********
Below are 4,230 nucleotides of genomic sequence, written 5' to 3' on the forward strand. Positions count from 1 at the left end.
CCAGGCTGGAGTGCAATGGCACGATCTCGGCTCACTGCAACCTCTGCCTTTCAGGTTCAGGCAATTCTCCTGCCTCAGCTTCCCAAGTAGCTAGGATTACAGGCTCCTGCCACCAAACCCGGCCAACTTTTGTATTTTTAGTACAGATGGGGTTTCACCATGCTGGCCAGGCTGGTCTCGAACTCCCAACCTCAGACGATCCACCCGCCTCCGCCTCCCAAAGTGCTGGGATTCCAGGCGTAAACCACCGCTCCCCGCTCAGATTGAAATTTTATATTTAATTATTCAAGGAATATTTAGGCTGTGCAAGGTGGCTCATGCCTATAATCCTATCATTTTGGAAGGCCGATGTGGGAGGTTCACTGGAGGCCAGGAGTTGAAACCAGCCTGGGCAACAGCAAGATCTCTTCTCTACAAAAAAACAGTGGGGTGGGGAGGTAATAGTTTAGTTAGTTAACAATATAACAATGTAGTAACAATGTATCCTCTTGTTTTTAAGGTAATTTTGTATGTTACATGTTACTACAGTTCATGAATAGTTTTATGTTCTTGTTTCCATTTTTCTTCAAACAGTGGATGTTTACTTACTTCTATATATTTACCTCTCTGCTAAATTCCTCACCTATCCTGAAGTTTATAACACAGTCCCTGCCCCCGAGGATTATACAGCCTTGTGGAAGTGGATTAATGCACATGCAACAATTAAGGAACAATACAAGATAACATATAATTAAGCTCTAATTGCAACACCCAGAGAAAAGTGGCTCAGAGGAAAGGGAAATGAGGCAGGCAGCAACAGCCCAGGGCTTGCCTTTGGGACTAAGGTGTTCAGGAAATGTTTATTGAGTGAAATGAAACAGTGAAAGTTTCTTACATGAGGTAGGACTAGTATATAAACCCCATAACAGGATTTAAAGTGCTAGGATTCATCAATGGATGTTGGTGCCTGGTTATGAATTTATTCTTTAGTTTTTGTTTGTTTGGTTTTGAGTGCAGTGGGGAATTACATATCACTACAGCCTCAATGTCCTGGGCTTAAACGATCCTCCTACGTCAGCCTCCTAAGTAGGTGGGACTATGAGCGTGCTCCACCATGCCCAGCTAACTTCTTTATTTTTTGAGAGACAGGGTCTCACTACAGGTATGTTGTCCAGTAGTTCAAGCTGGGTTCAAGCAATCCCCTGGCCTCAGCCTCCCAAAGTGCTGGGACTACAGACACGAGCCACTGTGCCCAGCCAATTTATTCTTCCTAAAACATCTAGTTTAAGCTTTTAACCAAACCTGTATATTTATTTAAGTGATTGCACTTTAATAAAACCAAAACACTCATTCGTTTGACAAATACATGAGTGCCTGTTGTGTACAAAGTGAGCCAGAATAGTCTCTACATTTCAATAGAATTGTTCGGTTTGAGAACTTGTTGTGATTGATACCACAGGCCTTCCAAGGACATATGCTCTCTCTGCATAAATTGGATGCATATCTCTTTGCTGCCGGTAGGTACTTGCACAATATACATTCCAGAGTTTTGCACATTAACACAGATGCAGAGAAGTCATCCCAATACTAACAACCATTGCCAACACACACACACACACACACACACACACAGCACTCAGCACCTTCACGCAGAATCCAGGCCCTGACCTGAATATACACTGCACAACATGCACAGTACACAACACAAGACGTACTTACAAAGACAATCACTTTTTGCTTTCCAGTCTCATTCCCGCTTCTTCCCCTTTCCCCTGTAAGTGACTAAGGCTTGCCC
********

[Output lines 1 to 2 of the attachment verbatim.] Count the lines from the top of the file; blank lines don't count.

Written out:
Below are 4,230 nucleotides of genomic sequence, written 5' to 3' on the forward strand. Positions count from 1 at the left end.
CCAGGCTGGAGTGCAATGGCACGATCTCGGCTCACTGCAACCTCTGCCTTTCAGGTTCAGGCAATTCTCCTGCCTCAGCTTCCCAAGTAGCTAGGATTACAGGCTCCTGCCACCAAACCCGGCCAACTTTTGTATTTTTAGTACAGATGGGGTTTCACCATGCTGGCCAGGCTGGTCTCGAACTCCCAACCTCAGACGATCCACCCGCCTCCGCCTCCCAAAGTGCTGGGATTCCAGGCGTAAACCACCGCTCCCCGCTCAGATTGAAATTTTATATTTAATTATTCAAGGAATATTTAGGCTGTGCAAGGTGGCTCATGCCTATAATCCTATCATTTTGGAAGGCCGATGTGGGAGGTTCACTGGAGGCCAGGAGTTGAAACCAGCCTGGGCAACAGCAAGATCTCTTCTCTACAAAAAAACAGTGGGGTGGGGAGGTAATAGTTTAGTTAGTTAACAATATAACAATGTAGTAACAATGTATCCTCTTGTTTTTAAGGTAATTTTGTATGTTACATGTTACTACAGTTCATGAATAGTTTTATGTTCTTGTTTCCATTTTTCTTCAAACAGTGGATGTTTACTTACTTCTATATATTTACCTCTCTGCTAAATTCCTCACCTATCCTGAAGTTTATAACACAGTCCCTGCCCCCGAGGATTATACAGCCTTGTGGAAGTGGATTAATGCACATGCAACAATTAAGGAACAATACAAGATAACATATAATTAAGCTCTAATTGCAACACCCAGAGAAAAGTGGCTCAGAGGAAAGGGAAATGAGGCAGGCAGCAACAGCCCAGGGCTTGCCTTTGGGACTAAGGTGTTCAGGAAATGTTTATTGAGTGAAATGAAACAGTGAAAGTTTCTTACATGAGGTAGGACTAGTATATAAACCCCATAACAGGATTTAAAGTGCTAGGATTCATCAATGGATGTTGGTGCCTGGTTATGAATTTATTCTTTAGTTTTTGTTTGTTTGGTTTTGAGTGCAGTGGGGAATTACATATCACTACAGCCTCAATGTCCTGGGCTTAAACGATCCTCCTACGTCAGCCTCCTAAGTAGGTGGGACTATGAGCGTGCTCCACCATGCCCAGCTAACTTCTTTATTTTTTGAGAGACAGGGTCTCACTACAGGTATGTTGTCCAGTAGTTCAAGCTGGGTTCAAGCAATCCCCTGGCCTCAGCCTCCCAAAGTGCTGGGACTACAGACACGAGCCACTGTGCCCAGCCAATTTATTCTTCCTAAAACATCTAGTTTAAGCTTTTAACCAAACCTGTATATTTATTTAAGTGATTGCACTTTAATAAAACCAAAACACTCATTCGTTTGACAAATACATGAGTGCCTGTTGTGTACAAAGTGAGCCAGAATAGTCTCTACATTTCAATAGAATTGTTCGGTTTGAGAACTTGTTGTGATTGATACCACAGGCCTTCCAAGGACATATGCTCTCTCTGCATAAATTGGATGCATATCTCTTTGCTGCCGGTAGGTACTTGCACAATATACATTCCAGAGTTTTGCACATTAACACAGATGCAGAGAAGTCATCCCAATACTAACAACCATTGCCAACACACACACACACACACACACACACACAGCACTCAGCACCTTCACGCAGAATCCAGGCCCTGACCTGAATATACACTGCACAACATGCACAGTACACAACACAAGACGTACTTACAAAGACAATCACTTTTTGCTTTCCAGTCTCATTCCCGCTTCTTCCCCTTTCCCCTGTAAGTGACTAAGGCTTGCCC